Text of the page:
So I clicked on this
from BlogNetNews and noticed the hullabaloo over CNN yanking their copyrighted content from YouTube. It appears as if some folks are taking this as a bit of cover for the reporter’s clear bias against the “Tea Party” protests last week.
Fair enough. Given some of the vitriol and invective that many bloggers with original content would spew (and rightly) at MSM reporters who steal their breaking stories or content, I can’t blame CNN for wanting to protect their intellectual property one bit.
What kills me is this — a blogger on site was able to get some of the aftermath of CNN’s reporting and some of the questions hurled… this is worth four minutes of your life to watch:
Now you tell me whether this reporter was harassed or not? You tell me whether this is precisely the sort of vitriol we rejected in 2003 during the liberation of Iraq?
I’m not entirely opposed to the idea of “tea parties” to protest what most would accurately view as the mortgaging of our future. $50 billion dollars in stimulus for Illinois is little more than the federal government whipping out the credit card and cranking up the printers at the Federal Reserve.
It’s money from thin air, collateral against our children’s future. OK — be angry about that.
But the way it is taken out on this reporter… this doesn’t help the cause of limited government, does it?
If this represents the mood, approach, and tenor of the liberty movement, count me out. Doug Mataconis over at Below the Beltway has splendidly criticized the movement to describe not only what precisely they are for, but the outright hypocrisy of not opposing the massive expansion of government under President George W. Bush over the last eight years.
Where were the tea parties for Medicare expansion? The Ag Bill? When federal spending on education increased by over 50%? When property taxes in localities in Virginia skyrocketed year after year?
Not only is the false vigilance disturbing, but the approach and tenor kills me. For instance, get to about 2:00:
Woman: [Shouts] “Burn the books!” [applause]
Man: “I don’t think you were serious about that, were you?”
Woman: “I am too.”
Man: “Burn all the books?!”
Woman: “The ones in college, those, those brainwashing books.”
Man: “[laughs] Brainwashing books?”
Man: “Which ones are those?”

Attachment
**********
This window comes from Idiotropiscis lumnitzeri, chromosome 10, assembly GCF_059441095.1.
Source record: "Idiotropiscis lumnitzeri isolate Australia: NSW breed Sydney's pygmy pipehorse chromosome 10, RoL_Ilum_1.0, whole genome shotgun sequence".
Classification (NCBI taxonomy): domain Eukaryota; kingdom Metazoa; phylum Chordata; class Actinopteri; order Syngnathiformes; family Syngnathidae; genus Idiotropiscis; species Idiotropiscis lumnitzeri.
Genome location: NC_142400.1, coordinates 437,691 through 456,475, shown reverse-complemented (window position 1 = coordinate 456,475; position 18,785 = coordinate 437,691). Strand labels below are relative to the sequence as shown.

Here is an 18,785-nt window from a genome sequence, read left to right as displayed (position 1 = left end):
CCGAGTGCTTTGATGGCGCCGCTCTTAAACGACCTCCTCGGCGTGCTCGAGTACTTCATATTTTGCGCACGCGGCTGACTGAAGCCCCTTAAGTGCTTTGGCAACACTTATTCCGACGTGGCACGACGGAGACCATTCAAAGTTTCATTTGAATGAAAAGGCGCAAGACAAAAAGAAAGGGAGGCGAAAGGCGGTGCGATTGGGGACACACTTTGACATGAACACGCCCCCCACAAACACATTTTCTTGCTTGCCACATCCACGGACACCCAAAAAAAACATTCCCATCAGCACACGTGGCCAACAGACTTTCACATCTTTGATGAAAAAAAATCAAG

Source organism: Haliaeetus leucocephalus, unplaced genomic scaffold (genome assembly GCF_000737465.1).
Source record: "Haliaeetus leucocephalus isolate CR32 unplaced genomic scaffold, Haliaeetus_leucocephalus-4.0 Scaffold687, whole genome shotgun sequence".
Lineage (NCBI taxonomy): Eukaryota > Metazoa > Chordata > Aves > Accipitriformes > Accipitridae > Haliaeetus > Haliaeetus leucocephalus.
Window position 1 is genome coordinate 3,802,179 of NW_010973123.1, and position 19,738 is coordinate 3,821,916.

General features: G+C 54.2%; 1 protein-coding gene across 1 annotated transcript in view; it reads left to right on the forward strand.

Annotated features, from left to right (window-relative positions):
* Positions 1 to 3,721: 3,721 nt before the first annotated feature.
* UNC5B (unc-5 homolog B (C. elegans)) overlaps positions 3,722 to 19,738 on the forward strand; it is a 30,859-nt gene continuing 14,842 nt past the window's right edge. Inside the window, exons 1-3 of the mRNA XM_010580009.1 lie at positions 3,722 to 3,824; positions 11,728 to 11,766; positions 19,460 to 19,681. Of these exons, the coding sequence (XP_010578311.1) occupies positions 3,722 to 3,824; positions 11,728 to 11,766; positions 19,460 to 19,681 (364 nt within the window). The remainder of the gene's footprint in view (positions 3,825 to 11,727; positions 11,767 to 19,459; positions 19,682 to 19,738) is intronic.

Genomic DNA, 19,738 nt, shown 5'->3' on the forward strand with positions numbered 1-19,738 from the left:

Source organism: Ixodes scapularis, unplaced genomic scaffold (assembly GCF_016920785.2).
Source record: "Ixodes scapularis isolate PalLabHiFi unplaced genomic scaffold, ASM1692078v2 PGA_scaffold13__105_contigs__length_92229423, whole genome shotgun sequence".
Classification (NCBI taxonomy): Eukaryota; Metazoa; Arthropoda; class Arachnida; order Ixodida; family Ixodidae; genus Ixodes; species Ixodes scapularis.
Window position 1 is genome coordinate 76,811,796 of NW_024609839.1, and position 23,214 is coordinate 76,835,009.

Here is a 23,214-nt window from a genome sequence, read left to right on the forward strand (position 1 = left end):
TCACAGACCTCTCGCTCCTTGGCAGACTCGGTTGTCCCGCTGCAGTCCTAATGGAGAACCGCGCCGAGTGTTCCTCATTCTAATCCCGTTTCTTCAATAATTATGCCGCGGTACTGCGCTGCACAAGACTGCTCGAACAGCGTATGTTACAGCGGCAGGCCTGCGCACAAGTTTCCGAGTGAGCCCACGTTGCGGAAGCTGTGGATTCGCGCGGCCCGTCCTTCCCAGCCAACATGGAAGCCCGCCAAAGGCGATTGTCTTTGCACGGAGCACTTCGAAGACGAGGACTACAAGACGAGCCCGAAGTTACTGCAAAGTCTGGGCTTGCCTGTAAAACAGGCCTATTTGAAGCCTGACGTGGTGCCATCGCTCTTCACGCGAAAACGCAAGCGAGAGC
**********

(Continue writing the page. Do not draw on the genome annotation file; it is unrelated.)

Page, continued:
Woman: “Like, the evolution crap, and, yeah…”
Burn the books? C’mon… what kind of false intellectualism is that? Not to mention this whole “this is a non-partisan movement” meme that has now infiltrated the movement. Really? All this energy, and you want to change NOTHING?!?
Gimme a break.
Today’s Free Lance-Star published a letter to the editor that, while from the opposing side of the political spectrum, fairly encapsulates the open criticism one should hear about a tea party high on saccharine but low on content:
Let’s remember, it was Bush who created a huge deficit with the war in Iraq and money policies designed to aid those who have ruined the economy, like the subsidies for companies that sent jobs overseas.
Why would working people complain about a tax cut they are receiving? Or about rebuilding American infrastructure and schools?
The tea party is fomented by whom? By those who cannot read history and learn the truth but are blinded by an ideology never followed?
Blinded by an ideology never followed. Couldn’t have said it better myself.
In the meantime, until activists get serious not just about reducing and limiting the power and size of their government, but find a manner in which to share their ideals and principles without swearing at reporters (no matter what their bias), the wilderness is precisely what they deserve. I’m quite certain we’ll see some oscillation — a brief victory here and there from time to time — but the steady march of socialism will remain quite unimpeded until they discover the backbone to do more than protest.